Are you paying too much tax – we can help you save taxes
There are various allowances and reliefs available which can help minimise tax liabilities arising on earnings, profits of trade or gains when you sell chargeable assets, but understanding what they are and which ones you are entitled to can be a daunting task.
Although HM Revenue & Customs have helplines available to assist taxpayers, staff members are not able to provide advice on how to organise your affairs in order to minimise the amount of tax you pay.
If you are looking to make tax savings but do not want to attempt to interpret detailed tax legislation, you should seek professional advice. We offer all clients tax planning reviews and try to ensure that our clients only pay as much tax as they are legally obliged to and no more!
Whatever your tax planning needs we will endeavour to find a tax saving scheme to suit your circumstances so make sure you contact us, especially as there may be more specific tax planning tips and tax advice available for your business sector.
Some taxpayers may not receive a bill for payments on account this month, and face paying a higher bill in January 2020.
All of us dream of the day we can retire, saying goodbye to the alarm clock and commute, illing our days with sun-soaked beach holidays, leisurely rounds of golf, or cruising the world. As delightful as that sounds, the days when people can retire at a certain date set by their employer or by the state are long gone for most people. That is a bitter pill to swallow for some baby boomers, many of whom face remaining in some form of employment until well into their 60s and 70s. Almost half a million people over the age of 70 were in full or part-time work at the end of March 2019, according to the Oice for National Statistics (ONS). This represents a rising year-on-year trend, and a 135% increase on the number of septuagenarians who remained in employment back in 2009. For younger generations, retirement increasingly feels like a pipe dream given suppressed wage growth and high living costs. However, effective retirement strategies can at least help you identify how much you will need to retire, when you can expect to retire, and how long your money will last.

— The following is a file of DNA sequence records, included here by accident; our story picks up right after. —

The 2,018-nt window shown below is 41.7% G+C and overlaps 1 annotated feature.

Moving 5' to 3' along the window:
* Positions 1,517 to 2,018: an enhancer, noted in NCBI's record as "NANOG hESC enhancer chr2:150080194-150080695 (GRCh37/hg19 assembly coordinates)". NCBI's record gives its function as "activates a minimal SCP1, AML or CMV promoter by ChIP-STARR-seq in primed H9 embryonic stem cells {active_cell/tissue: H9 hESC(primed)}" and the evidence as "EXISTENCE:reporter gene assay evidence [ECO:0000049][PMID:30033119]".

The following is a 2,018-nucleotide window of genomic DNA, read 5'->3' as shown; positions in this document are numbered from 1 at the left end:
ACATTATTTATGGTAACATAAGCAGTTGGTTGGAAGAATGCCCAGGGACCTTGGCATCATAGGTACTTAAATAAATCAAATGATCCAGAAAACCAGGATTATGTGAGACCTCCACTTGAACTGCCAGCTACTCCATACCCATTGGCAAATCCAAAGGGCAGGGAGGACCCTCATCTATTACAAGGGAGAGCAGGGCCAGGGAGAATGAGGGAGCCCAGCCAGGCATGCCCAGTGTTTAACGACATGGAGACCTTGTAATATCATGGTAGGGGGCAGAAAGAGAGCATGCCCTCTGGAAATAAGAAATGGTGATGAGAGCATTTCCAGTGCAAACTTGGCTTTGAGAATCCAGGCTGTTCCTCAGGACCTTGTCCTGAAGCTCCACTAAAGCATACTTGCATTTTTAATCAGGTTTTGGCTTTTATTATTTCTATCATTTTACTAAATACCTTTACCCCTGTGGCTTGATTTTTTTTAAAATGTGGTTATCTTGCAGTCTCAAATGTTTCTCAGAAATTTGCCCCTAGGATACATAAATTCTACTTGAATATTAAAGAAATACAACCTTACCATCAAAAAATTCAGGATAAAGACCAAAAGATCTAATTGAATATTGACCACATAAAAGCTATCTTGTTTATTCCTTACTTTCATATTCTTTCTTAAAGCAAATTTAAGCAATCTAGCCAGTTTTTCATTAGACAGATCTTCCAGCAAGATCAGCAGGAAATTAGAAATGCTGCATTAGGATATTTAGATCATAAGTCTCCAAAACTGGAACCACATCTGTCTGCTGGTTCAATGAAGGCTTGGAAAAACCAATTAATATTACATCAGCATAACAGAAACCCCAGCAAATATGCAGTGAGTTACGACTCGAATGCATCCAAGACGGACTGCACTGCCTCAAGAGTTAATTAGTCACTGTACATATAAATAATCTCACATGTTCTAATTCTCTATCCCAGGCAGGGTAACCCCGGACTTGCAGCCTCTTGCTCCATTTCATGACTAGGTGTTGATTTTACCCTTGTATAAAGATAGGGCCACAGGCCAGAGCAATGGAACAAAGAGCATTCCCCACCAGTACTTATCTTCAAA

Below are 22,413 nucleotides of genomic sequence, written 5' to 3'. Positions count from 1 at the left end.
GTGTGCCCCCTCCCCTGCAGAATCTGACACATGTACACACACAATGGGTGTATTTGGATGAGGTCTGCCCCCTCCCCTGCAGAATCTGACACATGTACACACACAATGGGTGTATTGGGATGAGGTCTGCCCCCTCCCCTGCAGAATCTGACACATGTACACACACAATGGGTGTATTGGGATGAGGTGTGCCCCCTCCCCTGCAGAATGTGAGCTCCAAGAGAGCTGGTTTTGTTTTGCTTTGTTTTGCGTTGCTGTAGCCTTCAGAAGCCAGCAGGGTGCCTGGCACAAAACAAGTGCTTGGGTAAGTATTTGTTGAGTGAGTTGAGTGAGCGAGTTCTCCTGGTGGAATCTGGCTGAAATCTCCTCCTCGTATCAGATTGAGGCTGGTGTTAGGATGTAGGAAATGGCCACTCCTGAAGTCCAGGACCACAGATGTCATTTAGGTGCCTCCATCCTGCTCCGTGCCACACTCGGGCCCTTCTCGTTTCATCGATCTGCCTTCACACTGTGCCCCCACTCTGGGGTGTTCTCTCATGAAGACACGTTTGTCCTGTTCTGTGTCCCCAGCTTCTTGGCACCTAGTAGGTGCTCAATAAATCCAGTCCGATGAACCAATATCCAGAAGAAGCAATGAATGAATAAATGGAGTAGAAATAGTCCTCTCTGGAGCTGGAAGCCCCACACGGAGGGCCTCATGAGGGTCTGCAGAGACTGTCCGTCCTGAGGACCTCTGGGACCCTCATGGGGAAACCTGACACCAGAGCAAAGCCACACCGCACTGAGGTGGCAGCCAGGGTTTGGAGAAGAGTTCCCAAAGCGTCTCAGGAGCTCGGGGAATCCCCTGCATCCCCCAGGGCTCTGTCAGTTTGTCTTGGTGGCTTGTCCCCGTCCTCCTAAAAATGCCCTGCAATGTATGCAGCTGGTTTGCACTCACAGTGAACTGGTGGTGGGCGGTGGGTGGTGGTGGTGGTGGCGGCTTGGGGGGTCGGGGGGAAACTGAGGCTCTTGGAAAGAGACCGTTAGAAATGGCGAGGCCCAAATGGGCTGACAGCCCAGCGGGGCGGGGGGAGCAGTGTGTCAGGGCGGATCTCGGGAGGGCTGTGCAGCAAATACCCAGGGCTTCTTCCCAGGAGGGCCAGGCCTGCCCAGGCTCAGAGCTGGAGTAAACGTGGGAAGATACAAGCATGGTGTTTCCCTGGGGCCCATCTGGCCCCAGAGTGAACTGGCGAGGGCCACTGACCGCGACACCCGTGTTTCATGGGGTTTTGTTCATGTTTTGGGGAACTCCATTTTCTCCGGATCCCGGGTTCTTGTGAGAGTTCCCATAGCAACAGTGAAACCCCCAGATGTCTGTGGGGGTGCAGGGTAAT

How much you need to fund a comfortable retirement largely depends on your living costs and your lifestyle choices.Most retirees need less to live on in retirement. They’ve typically paid off the mortgage, their children have lown the nest, and they no longer need to commute to work. Various experts reckon between £23,000 and £27,000 a year is needed to fund a comfortable retirement, although that’s based on living costs in 2019. Consumer group Which? estimates that around £18,000 a year is required for retired couples to cover the absolute essentials, such as utility bills, food, and transport costs. According to Scottish Widows, three in ive Britons are saving 12% of their salary which may be enough to fund a comfortable retirement. But they will need to save more into a pension if they want to enjoy regular holidays or expensive hobbies.
Most people’s pension pots are made up of three pensions: the workplace pension, the state pension, and any personal pensions they may hold. The number of people saving into a workplace pension through auto-enrolment passed 10 million in February 2019. Employers with staff who are over the age of 22, and earning more than £10,000 a year, are legally obliged to put at least 3% into an eligible employee’s workplace pension. The employee has to divert a minimum of 5% of their qualifying earnings into their workplace pension, although they can put more in if they choose. In years gone by, people would retire as soon as they could start claiming their state pension, and rely on it to cover the cost of living. That’s no longer the case for most people. The state pension is made up from your national insurance contributions (NICs), and the whole system has experienced significant change in recent years. Under the new state pension, which was launched in 2016, 35 complete years of NICs are required to receive the full weekly amount of £168.60 in 2019/20. What you receive from the new state pension will rise annually by whichever is the higher of inlation, earnings growth or 2.5%. Personal pensions are an especially good idea if you are self-employed and do not have the option to pay into a workplace pension. If you are in full-time employment, personal pensions can also be used to supplement other pensions if your inancial circumstances allow. More
Capital Gains Tax (CGT) is normally charged at a simple flat rate of 20% and this applies to most chargeable gains made by individuals. If taxpayers only pay basic rate tax and make a small capital gain, they may only be subject to a reduced rate of 10%. Once the total of taxable income and gains exceed the higher rate threshold, the excess will be subject to 20% CGT. More
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